E3 Puts On Some Pants
January 22, 2006
UPDATE: Actually, it's just the enforcement policy that is changing.
Our little trade show is growing up and adapting new rules to better show what a mature, well-behaved event it can be. The annual Electronic Entertainment Expo will be a little different this year. The first two hours of the first day of the show is only for authorized media (meaning no more paid-by-the-hour GameStop clerks roaming the floor just for fun and taking up a journalist's valuable time in line for the next big thing) and, as Portico points out, there's now a more dignified dress code in place for the "booth babes".
"Material, including live models, conduct that is sexually explicit and/or sexually provocative, including but not limited to nudity, partial nudity and bathing suit bottoms, are prohibited on the Show floor, all common areas, and at any access points to the Show. ESA, in its sole discretion, will determine whether material is acceptable."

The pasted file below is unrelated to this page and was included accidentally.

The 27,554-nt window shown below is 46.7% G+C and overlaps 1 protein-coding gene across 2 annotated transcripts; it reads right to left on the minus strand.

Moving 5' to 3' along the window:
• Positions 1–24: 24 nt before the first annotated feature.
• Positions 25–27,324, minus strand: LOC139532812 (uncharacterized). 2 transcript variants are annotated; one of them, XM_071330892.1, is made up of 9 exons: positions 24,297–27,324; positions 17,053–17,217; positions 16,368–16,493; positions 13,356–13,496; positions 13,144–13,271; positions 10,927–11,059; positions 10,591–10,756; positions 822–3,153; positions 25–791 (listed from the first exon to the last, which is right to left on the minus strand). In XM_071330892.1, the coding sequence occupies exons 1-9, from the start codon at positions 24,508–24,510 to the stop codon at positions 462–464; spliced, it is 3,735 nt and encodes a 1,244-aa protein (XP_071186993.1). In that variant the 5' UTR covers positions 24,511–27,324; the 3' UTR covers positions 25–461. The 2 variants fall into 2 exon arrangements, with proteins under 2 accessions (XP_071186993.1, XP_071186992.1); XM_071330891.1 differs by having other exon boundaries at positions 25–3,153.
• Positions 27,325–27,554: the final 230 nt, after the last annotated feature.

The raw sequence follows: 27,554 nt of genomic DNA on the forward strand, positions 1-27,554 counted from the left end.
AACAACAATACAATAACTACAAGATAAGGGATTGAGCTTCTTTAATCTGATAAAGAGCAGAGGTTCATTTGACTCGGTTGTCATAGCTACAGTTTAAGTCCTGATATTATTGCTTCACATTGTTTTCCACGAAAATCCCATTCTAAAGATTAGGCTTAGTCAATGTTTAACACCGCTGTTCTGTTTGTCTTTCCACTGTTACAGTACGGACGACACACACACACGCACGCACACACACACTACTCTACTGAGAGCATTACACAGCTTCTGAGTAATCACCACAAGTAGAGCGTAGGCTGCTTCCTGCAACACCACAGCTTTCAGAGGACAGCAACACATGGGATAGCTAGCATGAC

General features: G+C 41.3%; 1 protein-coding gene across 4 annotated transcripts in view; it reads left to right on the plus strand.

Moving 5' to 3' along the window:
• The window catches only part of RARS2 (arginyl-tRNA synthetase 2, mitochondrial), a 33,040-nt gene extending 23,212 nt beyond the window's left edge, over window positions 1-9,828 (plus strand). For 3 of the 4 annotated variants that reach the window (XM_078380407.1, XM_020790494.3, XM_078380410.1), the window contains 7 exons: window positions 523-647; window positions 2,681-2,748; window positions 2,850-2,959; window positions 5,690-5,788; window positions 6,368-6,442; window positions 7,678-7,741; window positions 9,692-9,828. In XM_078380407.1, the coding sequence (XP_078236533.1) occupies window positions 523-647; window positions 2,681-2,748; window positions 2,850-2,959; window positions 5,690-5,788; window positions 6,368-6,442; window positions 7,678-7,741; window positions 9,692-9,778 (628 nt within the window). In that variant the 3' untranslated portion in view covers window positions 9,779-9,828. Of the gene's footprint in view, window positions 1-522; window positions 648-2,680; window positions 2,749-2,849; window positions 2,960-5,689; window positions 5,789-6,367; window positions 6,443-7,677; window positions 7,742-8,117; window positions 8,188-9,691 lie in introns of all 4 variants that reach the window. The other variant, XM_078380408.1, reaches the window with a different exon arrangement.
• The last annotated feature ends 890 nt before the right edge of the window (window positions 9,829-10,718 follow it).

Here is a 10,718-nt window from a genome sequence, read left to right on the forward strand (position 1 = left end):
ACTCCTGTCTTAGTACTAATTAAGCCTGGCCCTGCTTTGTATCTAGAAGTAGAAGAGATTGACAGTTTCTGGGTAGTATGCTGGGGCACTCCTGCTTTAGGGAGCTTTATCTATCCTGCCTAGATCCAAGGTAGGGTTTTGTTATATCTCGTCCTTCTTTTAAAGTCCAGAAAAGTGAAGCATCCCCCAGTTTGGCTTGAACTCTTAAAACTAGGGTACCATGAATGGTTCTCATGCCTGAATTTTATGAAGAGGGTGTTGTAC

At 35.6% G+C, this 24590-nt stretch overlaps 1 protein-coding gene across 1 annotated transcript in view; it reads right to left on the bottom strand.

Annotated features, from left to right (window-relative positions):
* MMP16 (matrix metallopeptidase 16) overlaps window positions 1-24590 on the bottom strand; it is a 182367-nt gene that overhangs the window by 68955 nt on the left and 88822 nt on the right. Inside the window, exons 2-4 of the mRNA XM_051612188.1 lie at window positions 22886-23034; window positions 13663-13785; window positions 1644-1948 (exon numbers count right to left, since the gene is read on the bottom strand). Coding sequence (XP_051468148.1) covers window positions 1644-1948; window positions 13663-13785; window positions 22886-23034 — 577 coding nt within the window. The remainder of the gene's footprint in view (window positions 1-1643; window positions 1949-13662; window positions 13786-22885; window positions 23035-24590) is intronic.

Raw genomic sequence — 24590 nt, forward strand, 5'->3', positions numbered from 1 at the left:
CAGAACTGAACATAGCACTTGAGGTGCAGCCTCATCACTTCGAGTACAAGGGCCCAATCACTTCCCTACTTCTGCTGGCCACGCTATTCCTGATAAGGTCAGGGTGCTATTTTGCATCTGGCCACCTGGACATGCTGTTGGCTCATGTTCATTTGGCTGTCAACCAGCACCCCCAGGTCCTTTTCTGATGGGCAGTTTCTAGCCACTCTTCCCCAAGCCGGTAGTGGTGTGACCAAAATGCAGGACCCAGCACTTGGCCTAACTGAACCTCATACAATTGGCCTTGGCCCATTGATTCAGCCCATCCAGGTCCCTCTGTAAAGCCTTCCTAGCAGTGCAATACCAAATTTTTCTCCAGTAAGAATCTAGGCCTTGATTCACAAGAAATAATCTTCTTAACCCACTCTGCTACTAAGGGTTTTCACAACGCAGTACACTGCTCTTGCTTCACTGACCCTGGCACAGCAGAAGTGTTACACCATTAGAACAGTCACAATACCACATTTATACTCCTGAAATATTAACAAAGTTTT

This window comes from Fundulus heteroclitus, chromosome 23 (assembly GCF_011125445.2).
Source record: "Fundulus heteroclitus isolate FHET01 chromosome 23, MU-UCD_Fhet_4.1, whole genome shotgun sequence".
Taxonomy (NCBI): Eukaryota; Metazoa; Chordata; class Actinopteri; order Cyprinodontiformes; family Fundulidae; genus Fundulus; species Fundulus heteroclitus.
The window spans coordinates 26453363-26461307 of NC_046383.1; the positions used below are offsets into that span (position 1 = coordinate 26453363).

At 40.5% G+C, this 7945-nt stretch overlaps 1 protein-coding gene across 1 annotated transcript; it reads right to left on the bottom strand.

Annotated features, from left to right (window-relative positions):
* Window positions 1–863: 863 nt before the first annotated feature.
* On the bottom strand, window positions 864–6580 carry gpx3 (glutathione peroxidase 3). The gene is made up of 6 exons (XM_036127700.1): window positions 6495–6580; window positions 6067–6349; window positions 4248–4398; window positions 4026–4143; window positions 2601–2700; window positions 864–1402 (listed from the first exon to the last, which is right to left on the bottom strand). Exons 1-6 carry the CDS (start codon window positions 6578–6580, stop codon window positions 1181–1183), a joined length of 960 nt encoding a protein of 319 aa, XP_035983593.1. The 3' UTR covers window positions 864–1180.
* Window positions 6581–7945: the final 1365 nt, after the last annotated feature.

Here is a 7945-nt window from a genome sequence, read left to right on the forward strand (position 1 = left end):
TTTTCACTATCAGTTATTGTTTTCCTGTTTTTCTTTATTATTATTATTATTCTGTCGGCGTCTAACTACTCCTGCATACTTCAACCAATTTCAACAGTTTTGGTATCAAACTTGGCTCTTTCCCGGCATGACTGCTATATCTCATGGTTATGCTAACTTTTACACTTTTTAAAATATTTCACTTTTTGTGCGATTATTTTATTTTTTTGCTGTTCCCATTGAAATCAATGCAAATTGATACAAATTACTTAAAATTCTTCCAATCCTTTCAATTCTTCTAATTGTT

Let me just say this: I love to see a beautiful woman in flimsy clothing as much as the next guy, but the use of and attention paid to the models at E3 is just downright disrespectful to everyone involved. The idea is for the companies displaying material at E3 to hire models to strut and vamp around the products, thereby attracting the attention of the stereotypically undersexed geeks roaming the floor who will in turn pay extra attention to the games on display. However, the models overshadow the reason we're all supposed to be at E3 in the first place: the games. How many websites and magazines feature a photolog of "the babes of E3" each year? AMN does it, for one. We shouldn't be there to critique the women. We should be there to critique the games. And don't even get me started on what the use of booth babes in the first place says about the industry's views of women in general...